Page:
Depression is to Winter as Anxiety is to the Holidays
Depression and anxiety often go hand-in-hand. The symptoms of anxiety can lead to depression and vice versa. According to recent insight from Google, the colder, shorter months of winter undoubtedly lead an increased number of people to search the web for information on seasonal depression. Interestingly, the same Google statistics show that search volume for anxiety remains relatively the same during the cold winter months as compared to the summertime. The paradox is that winter also brings on the stressful and anxiety-provoking holiday season.
Google Provides Insight on Seasonal Depression
According to Google, search queries for depression and other related mental health problems rose 14 percent last winter during the month of January. Google searches for depression also rose 11 percent in Australia during the month of July. Winter in Australia begins in March.
The obvious conclusion is that more people are searching online for information about depression during the colder, shorter months of winter. The statistics also suggest that seasonal depression affects a large number of people. However, even more insight can be drawn from the powerhouse search engine known as Google.
While Google search queries for depression peaked in January, so did queries for schizophrenia, anorexia and bulimia (a combined 37 percent increase) as well as ADHD (a 31 percent increase). These statistics suggest that the winter months may lead to other mental health problems aside from seasonal depression.
Anxiety Might Not Be a Seasonal Disorder
Perhaps the most interesting statistic, however, is that search queries for anxiety increased only slightly during the winter months as compared to the summertime. The simple conclusion is that changes in season may not impact people with anxiety.
Based on these statistics, anxiety may in fact be unrelated to the same change in season that leads to seasonal depression. However, the winter months in the United States bring more than just colder, shorter days. Winter also brings the holidays.
Social Anxiety Disorder and the Holidays
For most people, the holidays bring a warm tradition of parties and family gatherings. For people dealing with an anxiety disorder, particularly social anxiety disorder (SAD), the idea of gathering in a crowded room, chit-chatting with co-workers and exchanging gifts with family can be nothing short of terrifying. Holiday anxiety can become so severe that you try anything to avoid it. But avoidance only perpetuates the fear.
Ways to De-stress During the Holidays
Fortunately, there is plenty you can do to minimize social anxiety during the holidays (Social Anxiety Treatment). Here are some tips to help you better enjoy the holiday season:
- Focus on your expectations. People with social anxiety who set high expectations are more likely to feel let down. Instead, remember that things might not go exactly as planned. Learn to be okay with the way things work out. This will take away a lot of the pressure you may be putting on yourself.
- Identify specific concerns. You might be afraid to say the wrong thing or simply to feel embarrassed. Often times, the worst thing that can happen is that you feel uncomfortable. Remind yourself of this to help you relax.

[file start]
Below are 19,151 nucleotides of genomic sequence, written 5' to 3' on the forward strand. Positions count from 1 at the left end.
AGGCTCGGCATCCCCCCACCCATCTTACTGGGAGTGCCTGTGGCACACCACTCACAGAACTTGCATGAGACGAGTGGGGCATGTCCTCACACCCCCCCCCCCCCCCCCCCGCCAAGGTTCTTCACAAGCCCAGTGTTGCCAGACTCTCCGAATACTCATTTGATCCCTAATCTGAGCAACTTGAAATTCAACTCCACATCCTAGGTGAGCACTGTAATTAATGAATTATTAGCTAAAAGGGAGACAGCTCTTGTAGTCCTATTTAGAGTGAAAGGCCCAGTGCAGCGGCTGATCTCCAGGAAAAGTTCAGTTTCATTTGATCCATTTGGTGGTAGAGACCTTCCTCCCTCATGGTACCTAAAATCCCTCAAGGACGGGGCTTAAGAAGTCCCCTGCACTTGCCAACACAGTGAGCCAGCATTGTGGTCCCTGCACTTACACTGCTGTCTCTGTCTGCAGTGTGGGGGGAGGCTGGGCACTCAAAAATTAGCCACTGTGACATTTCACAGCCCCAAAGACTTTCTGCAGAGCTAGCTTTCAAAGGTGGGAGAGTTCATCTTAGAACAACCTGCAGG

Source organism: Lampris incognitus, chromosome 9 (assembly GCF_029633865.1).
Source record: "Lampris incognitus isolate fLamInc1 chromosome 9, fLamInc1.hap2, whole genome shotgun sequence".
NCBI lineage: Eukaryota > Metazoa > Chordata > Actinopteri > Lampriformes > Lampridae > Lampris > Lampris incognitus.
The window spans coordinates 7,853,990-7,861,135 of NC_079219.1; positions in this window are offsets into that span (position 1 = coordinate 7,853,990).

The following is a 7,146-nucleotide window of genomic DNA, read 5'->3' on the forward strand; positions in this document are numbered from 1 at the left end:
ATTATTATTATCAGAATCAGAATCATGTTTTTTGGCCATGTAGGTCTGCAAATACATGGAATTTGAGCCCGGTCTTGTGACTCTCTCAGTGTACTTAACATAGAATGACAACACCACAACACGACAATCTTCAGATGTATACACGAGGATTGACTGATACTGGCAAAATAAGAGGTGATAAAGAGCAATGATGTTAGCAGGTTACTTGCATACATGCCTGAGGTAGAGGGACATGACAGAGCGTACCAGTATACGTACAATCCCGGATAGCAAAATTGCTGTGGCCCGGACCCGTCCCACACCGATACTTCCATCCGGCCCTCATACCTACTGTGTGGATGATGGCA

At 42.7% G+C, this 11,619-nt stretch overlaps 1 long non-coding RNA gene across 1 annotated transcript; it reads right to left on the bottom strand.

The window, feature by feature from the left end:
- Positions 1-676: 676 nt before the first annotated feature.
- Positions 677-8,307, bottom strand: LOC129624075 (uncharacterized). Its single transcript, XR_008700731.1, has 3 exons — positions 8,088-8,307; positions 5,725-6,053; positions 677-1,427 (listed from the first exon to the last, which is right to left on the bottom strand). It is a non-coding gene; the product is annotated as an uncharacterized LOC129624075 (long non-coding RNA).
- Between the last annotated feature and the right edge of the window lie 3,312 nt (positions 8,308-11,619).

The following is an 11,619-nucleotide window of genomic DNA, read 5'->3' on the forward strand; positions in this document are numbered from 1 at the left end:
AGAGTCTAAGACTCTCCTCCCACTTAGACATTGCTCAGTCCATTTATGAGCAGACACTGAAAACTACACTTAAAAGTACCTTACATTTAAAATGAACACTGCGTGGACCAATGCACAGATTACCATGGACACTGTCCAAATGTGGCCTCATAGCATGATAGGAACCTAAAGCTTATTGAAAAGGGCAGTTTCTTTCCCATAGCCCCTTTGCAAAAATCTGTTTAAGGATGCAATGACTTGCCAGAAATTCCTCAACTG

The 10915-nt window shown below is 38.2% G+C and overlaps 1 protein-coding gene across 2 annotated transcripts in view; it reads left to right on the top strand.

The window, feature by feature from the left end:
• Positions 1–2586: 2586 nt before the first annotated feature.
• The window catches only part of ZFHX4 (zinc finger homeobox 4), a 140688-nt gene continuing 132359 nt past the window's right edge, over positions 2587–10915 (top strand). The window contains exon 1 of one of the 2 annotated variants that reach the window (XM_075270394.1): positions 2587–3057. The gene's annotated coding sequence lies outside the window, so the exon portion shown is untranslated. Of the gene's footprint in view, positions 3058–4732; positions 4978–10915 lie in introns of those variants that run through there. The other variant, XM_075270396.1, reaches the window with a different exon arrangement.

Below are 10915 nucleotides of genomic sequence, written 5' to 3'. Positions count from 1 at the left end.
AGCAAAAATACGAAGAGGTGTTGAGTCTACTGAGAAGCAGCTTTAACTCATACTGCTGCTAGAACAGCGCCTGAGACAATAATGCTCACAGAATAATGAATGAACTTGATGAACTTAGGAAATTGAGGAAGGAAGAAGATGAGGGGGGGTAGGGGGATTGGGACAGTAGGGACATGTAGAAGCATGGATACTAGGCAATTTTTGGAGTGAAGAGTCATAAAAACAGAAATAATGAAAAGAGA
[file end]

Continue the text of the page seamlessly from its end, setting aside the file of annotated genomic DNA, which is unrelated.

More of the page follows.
- Be realistic. Social anxiety disorder can make you feel like people are paying attention to you, when in reality most people are wondering what you are thinking about them. A great way to reduce the stress associated with social anxiety is to give someone a compliment. It will make them feel good and in return, you will feel good.
- Avoid self-medicating. Alcohol, drugs or even cigarettes seem to take the edge off during holiday events but can actually make anxiety worse or even trigger a panic attack. (more on self-medicating anxiety)
- Keep it simple. Sometimes, the best thing you can do for social anxiety is smile, make eye contact and ask questions. Stick to simple topics to keep stress at bay. Ask people about their holiday plans, their children or any books they are reading.
- Just say “no”. It’s easy to over-schedule during the holidays. Instead of accepting every invitation, eliminate some of the holiday events that bring more stress than enjoyment.
D'Aconti, A. (2013, November 20). Depression is to Winter as Anxiety is to the Holidays, HealthyPlace. Retrieved on 2021, May 7 from https://www.healthyplace.com/blogs/anxiety-schmanxiety/2013/11/depression-is-to-winter-as-anxiety-is-to-the-holidays
Author: Anthony D'Aconti
I lived for 4 years in Alaska. The amount of daylight definitely has a direct effect on depression. A lot of my friends that lived there had sun lamps. I don't know if it is emotional or tied into vitamin D, or both.
Daylight has been proven to affect chemicals in the brain that influence mood. It's emotional, psychological and very real.
Lenny, I think a lot of people feel depressed from the early darkness and cold temperatures. And that is perfectly normal. Even people with good mental health get down and avoid "everything" by default. If you purposely avoid everything, on the other hand, then the problem becomes a lot more serious. I think the key is to accept that the winter months can affect your mood but not to let those feelings control you. And in the summertime, who needs an excuse? Just go outside in the warm, bright sun and hopefully, you'll feel just fine!
I completely agree! It is just too easy to be influenced by the depressing early darkness and cold temperatures and I wind up staying inside thus avoiding EVERYTHING. It is just easier to hide behind those excuses this time of year and no one seems to question it because even "normal" people seem to be affected by it too at times. The downside is that once it becomes warm and sunny again, I then lose my excuse :(